Have you got the 8021q kernel module loaded?
I have an Ubuntu Server 12.04 machine with one physical NIC connected to a trunk port on a Cisco switch. I've installed the vlan package and configured /etc/network/interfaces to use 5 virtual interfaces with static IPs with vlan tagging, each on a different vlan.
The problem I've run into is that only one of the virtual interfaces seems to be "active" at a time, meaning only one of the IP addresses can be pinged. Sometimes, with a restart, which interface this works on will change. I had read that I should only configure the gateway on one of the interfaces, so I did, but that's not even the interface that always works!
Have you got the 8021q kernel module loaded?
Can you post the interfaces file and the NIC model?
Also, are you pinging from a device that you are putting onto the relevant VLAN first?
NIC is Broadcom Corporation NetXtreme BCM5755 Gigabit Ethernet PCI Express.Code:# This file describes the network interfaces available on your system # and how to activate them. For more information, see interfaces(5). # The loopback network interface auto lo iface lo inet loopback # The primary network interface auto eth0.1 iface eth0.1 inet static address 10.1.9.1 netmask 255.255.0.0 network 10.1.0.0 broadcast 10.1.255.255 gateway 10.1.0.1 vlan_raw_device eth0 auto eth0.2 iface eth0.2 inet static address 10.2.9.1 netmask 255.255.0.0 gateway 10.2.0.1 vlan_raw_device eth0 auto eth0.3 iface eth0.3 inet static address 10.3.9.1 netmask 255.255.0.0 gateway 10.3.0.1 vlan_raw_device eth0 auto eth0.4 iface eth0.4 inet static address 10.4.9.1 netmask 255.255.0.0 gateway 10.4.0.1 vlan_raw_device eth0
I think your question about which vlan I'm pinging from might lead to an answer! I was only trying to ping from one vlan which can get to all other vlans. But now I realize (and just confirmed) that, when I'm on a given vlan, I am able to ping the interface of the machine that is on that vlan. i.e. from vlan1 I can ping the interface on vlan1, on vlan2 on I can ping the interface on vlan2, etc. Why might this be the case?
Have you got IP forwarding enabled?
Doesn't look like it. Should I?
You'll need that turned on to route between interfaces, otherwise the behaviour you've described is normal. Edit /etc/sysctl.conf and change net.ipv4.ip_forward from 0 to 1, reboot and re-test. Depending on what you are doing you might want to use a firewall on the server to restrict what is forwarded.
Okay, I just did this and can no longer contact the machine. I'll have to wait until I'm back in the office to look at the machine in person.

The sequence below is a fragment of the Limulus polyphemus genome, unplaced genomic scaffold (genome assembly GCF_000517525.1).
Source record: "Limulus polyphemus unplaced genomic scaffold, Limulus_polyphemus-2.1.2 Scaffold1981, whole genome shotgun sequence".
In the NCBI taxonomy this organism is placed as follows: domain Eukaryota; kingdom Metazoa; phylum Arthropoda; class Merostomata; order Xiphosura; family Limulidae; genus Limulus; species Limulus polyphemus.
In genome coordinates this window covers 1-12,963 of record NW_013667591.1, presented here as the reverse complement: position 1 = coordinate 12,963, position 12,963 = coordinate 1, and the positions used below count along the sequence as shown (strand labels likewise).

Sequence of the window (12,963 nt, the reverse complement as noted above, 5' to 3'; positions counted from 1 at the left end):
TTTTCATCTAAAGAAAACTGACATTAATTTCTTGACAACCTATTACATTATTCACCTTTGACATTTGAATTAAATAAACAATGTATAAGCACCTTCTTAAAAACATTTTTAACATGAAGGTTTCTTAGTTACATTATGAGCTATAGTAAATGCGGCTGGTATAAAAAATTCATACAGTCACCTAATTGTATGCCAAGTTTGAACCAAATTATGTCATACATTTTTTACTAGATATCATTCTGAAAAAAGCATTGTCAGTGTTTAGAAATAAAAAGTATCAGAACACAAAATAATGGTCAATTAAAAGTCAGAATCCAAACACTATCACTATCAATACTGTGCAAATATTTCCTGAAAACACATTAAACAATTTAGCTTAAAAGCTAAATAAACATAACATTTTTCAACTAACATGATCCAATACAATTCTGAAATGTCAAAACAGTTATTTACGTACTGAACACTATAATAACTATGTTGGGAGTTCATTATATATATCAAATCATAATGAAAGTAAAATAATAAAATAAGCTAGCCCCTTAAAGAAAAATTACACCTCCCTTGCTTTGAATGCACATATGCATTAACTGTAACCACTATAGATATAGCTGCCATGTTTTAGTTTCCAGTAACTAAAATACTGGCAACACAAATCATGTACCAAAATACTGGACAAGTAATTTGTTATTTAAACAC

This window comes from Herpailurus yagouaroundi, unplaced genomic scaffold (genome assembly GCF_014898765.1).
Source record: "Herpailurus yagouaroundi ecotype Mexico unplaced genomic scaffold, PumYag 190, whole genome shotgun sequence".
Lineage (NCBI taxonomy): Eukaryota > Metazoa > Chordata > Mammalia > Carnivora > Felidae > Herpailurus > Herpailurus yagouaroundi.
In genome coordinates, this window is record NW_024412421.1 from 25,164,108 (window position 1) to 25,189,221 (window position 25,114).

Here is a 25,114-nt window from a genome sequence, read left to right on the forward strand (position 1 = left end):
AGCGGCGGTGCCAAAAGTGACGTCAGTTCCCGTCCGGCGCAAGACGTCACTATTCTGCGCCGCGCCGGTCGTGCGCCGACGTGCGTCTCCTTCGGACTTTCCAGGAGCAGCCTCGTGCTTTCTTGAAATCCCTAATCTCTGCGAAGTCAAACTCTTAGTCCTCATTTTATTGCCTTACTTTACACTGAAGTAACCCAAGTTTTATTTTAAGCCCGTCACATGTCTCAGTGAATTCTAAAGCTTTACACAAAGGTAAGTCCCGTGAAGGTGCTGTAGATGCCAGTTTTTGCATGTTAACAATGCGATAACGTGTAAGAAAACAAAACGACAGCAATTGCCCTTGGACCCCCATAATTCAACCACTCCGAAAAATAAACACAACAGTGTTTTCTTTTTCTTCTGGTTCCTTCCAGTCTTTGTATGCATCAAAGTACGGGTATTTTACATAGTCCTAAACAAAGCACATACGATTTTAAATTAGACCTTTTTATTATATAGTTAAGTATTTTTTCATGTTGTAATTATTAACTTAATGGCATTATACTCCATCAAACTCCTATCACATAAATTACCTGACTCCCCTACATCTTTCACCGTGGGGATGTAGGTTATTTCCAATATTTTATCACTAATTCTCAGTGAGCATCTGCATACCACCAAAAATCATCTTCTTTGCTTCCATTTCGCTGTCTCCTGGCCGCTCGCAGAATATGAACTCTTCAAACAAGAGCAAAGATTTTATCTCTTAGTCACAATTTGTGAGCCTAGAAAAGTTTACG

Now I don't really want to use this machine as a router, so does enabling IP forwarding have any implications?
Enabling it turns it into a router, otherwise what you have is multi-homed server that can offer services to each VLAN individually. As long as you are aware that without a firewall all traffic can be be forwarded onto another VLAN, that should be the only implication - how good or bad this is depends on your use case.
I'm using the machine to route mDNS between vlans, but it doesn't use traditional IP routing. The Avahi software just "reflects" mDNS traffic among the different interfaces/vlans without any routes required. Now that I understand that the behavior I was experiencing is normal without routing enabled, I'm okay with it.
But I wonder if this has anything to do with another issue I was having? I am also using Avahi to advertise cups print queues via mDNS (emulating Apple's AirPrint) so that iPads can print to non-AirPrint printers. The queues function normally when I print a test page from the cups web interface and the queues are successfully advertised by Avahi to the iPads, but printing is unsuccessful from the iPads. The iPads and printers are on separate vlans. Would this have anything to do with my interfaces issue?
I guess the advertisement of printers is making it to the iPad as Avahi is working on all interfaces, but when the iPad tries to print, the print server is running on a different VLAN and so there is no route to it.
That's what I was thinking. But the print server is on the same vlan since it's that same machine that's on all of the vlans via the virtual interfaces. Maybe that's part of the problem?
Thanks for all of your help.
You would probably have to check if your print server is listening on all interfaces, or just specific interfaces you've told it about. You could run tcpdump on the VLAN interface while trying to print to see what the iPad is doing.
Also it would depend on the gateway that is set on yout iPad.
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